Misreading the Commerce Clause

Misreading the Commerce Clause

Daniel Greenwood: Misreading the Commerce Clause

In my last post here, I described the ?newfound right to free-ride? implicit in Judge Roger Vinson?s decision that the health care bill is unconstitutional. What about his formal argument: that Congress?s commerce power does not extend to requiring individuals to engage in commerce? The argument is hard to take seriously enough to even debate. The Commerce Clause, of course, says no such thing. It simply says that Congress has the power to regulate commerce among the states, not that it may not do so, or that it may regulate insurance only in a way that all competent economists believe will fail.

The radical Right argues that if Congress can mandate that we pay for health care through insurance, Congress might also require us to buy Brussels sprouts. This is somewhat implausible. The Constitution creates a democracy: our basic protection against absurd Congressional enactments is politics, not the courts. It is hard to imagine a majority of our elected representatives voting for a mandate to buy Brussels sprouts without being swept out of office on a repeal platform (at least unless the recipe included deep-frying and the name changed to Freedom Sprouts).

But it is not hard to come up with more plausible mandates. For example, the federal government taxes me in order to purchase or subsidize butter, corn, soybeans, sugar, highways, and intercontinental ballistic missiles, thus mandating that I ?engage in commerce? via my government to purchase butter, soybeans, corn, sugar, highways, and intercontinental ballistic missiles?whether I agree or not. If the Commerce Clause did not empower Congress to require individuals to engage in commerce, much of American government, from Hamilton?s promotion of manufactures, to the building of the railroads and highways, to modern Medicare, would be unconstitutional. Indeed, Jack Balkin has pointed out that the 1792 Militia Act, enacted barely before the ink on the Commerce Clause had dried, required all able-bodied free white male citizens to purchase arms to serve in a militia.

Is each of these programs also beyond Congress?s Commerce Clause power? What about the completely mandatory ?engaging in commerce? of Social Security, our forced savings and disability insurance plan, or our highly successful mandatory nationalized medical insurance plan for senior citizens, Medicare? Or the regulatory systems, which every taxpayer is required to fund, that preserve the safety of foods and drugs, automobiles, or the environment? Indeed, the entire securities regulatory regime?the rules that make Wall Street work as well as it does and that determine the control of Main Street?s publicly traded corporations?is based on the Commerce Clause and mandates commercial activities, such as creating and disseminating information.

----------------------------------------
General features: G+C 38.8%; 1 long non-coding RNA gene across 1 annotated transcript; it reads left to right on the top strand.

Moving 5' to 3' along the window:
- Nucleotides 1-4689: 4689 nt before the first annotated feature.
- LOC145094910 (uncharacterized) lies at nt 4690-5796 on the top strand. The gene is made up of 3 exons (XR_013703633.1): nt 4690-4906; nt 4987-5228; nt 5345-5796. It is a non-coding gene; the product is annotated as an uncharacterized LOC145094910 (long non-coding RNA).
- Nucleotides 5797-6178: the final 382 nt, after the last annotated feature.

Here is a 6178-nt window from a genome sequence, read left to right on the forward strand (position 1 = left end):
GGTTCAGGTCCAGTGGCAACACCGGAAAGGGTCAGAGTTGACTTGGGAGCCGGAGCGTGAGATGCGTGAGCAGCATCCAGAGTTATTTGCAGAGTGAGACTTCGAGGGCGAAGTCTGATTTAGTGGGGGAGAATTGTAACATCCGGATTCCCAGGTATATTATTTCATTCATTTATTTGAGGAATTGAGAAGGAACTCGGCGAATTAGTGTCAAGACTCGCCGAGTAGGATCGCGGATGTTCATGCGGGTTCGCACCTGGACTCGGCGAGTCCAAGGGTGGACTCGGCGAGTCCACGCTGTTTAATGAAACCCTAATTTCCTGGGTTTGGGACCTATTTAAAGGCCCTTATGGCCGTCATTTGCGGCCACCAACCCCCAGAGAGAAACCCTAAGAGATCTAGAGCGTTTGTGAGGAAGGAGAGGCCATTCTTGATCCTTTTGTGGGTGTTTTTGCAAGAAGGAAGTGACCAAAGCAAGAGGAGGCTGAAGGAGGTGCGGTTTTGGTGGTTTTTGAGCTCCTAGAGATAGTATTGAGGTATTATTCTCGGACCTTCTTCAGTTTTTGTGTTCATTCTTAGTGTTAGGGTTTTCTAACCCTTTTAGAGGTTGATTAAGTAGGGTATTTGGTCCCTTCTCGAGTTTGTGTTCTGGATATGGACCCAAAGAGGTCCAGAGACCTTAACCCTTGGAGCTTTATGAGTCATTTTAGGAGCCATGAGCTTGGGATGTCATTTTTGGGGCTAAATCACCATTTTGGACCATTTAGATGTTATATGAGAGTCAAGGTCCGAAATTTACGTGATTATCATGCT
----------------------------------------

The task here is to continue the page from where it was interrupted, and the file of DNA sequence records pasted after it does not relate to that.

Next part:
Even the 1964 Civil Rights Act is based solely on a broad understanding of commerce, allowing Congress to regulate private commercial transactions between individuals and small businesses only indirectly part of national markets. If Judge Vinson?s view of the narrowness of the Commerce Clause were accepted, a challenge to the constitutionality of the anti-discrimination laws would not be far behind.

In other words, the Constitution authorizes a democratic republic. It does not bar it.

Our current medical care finances are an ineffective and expensive conglomerate. It includes federal mandates like the requirement that hospitals treat emergencies; the direct and indirect federal and state taxation that pays for Medicare, Medicaid, the regulatory system that makes the medical insurance and pharmaceutical production systems economically viable, and large parts of most medical research and education; hidden cross-subsidies making insured and solvent patients pay for insolvent uninsured ones; tax subsidies that help fund employer-provided medical insurance; and government-created monopolies (patents) that we use to finance pharmaceutical research (along with untold private waste).

Most of this was created by the federal government or companies acting in markets that depend on federal law. Nothing in the few words of the Commerce Clause means that we are without the power to clean up the mess we have made.

Wurgraft | University of California Press Lima